STEM Has Many Branches

STEM Has Many Branches

Anke Audenaert Anke Audenaert
3 minute read

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We often think of the tech evolution as an exciting and lucrative career path for those with an interest and aptitude for fields like engineering and computer science. The emphasis on STEM careers is everywhere, from corporate and government investments to student outreach and engagement initiatives. These focused actions will certainly elevate the quality of STEM learning opportunities and access to them—and result in exciting innovations for the world. But for those of us who aren’t drawn to engineering, how can we find our place in STEM?

Career seekers with a fascination for technology and innovation will find many complementary and equally important roles in what I consider “tech-adjacent” fields. For me, digital marketing is a personal passion and a prime example of a tech-adjacent career. 

Digital marketing is a fascinating field that blends marketing strategy and data analysis with cutting-edge digital communication tools. Roles and opportunities are widespread, including those with a quantitative focus, such as marketing analysts, and others that call for creative skills, such as content creators. The field requires strong communication and project management skills and a desire to stay abreast of rapidly changing tools and technologies.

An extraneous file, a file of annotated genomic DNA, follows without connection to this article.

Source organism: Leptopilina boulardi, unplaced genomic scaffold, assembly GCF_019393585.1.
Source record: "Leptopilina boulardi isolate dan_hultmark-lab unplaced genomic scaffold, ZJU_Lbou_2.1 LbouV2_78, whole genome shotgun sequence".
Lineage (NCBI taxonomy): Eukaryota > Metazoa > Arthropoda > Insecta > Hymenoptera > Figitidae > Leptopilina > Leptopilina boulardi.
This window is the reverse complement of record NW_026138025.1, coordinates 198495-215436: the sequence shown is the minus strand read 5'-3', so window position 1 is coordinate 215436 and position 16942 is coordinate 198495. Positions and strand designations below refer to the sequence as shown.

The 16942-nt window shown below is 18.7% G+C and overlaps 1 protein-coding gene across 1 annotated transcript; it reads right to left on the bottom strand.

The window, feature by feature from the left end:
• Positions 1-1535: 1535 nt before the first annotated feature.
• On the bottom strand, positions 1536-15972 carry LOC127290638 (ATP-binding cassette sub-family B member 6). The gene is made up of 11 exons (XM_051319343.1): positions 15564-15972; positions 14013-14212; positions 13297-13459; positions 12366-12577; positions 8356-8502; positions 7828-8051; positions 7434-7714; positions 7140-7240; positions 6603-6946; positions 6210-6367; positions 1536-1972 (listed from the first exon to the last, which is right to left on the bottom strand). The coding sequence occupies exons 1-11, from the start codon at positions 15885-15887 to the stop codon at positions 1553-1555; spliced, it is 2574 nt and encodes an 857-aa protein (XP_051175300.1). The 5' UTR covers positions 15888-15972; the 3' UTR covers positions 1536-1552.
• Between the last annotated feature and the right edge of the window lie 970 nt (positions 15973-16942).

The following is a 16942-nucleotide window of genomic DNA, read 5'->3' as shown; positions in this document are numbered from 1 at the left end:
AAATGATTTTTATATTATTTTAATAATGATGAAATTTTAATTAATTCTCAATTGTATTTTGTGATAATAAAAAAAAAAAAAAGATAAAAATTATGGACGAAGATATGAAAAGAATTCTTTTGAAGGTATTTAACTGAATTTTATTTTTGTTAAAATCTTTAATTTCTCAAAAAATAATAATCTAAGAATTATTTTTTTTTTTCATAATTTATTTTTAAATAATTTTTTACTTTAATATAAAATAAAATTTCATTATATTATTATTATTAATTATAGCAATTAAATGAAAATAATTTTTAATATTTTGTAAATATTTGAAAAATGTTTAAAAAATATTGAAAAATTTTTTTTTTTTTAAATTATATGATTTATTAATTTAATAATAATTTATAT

To maintain fluency in the field of digital marketing a focused, and frequent, education is required. This education often builds on foundational knowledge obtained through formal secondary education—but emphasizes timely, relevant competency of current industry tools and trends. Platforms, such as Google and Meta, are constantly updating features to better serve marketers and advertisers. For this reason, employers value trained and certified digital marketers for their proof of knowledge and currency in the field. 

Aptly was founded to fill this gap for digital marketers, with high-quality, digital-first programs with a practical learning approach. Our courses specifically target the skills and certifications employers are seeking. For those considering this career path, I want to emphasize that training in digital marketing is worth it. The jobs are abundant, flexible (often remote), and pay well—features that often attract a diverse talent pool. In fact, the U.S. Bureau of Labor Statistics predicts 6% growth in the field over the next decade. 

So next time you see a headline about the emphasis on STEM, don’t assume it’s only for app developers and computer scientists. Explore the field more broadly and find your niche. A strong digital marketer builds skills that are easily transferable across industries—and companies will be lucky and grateful to have you. 

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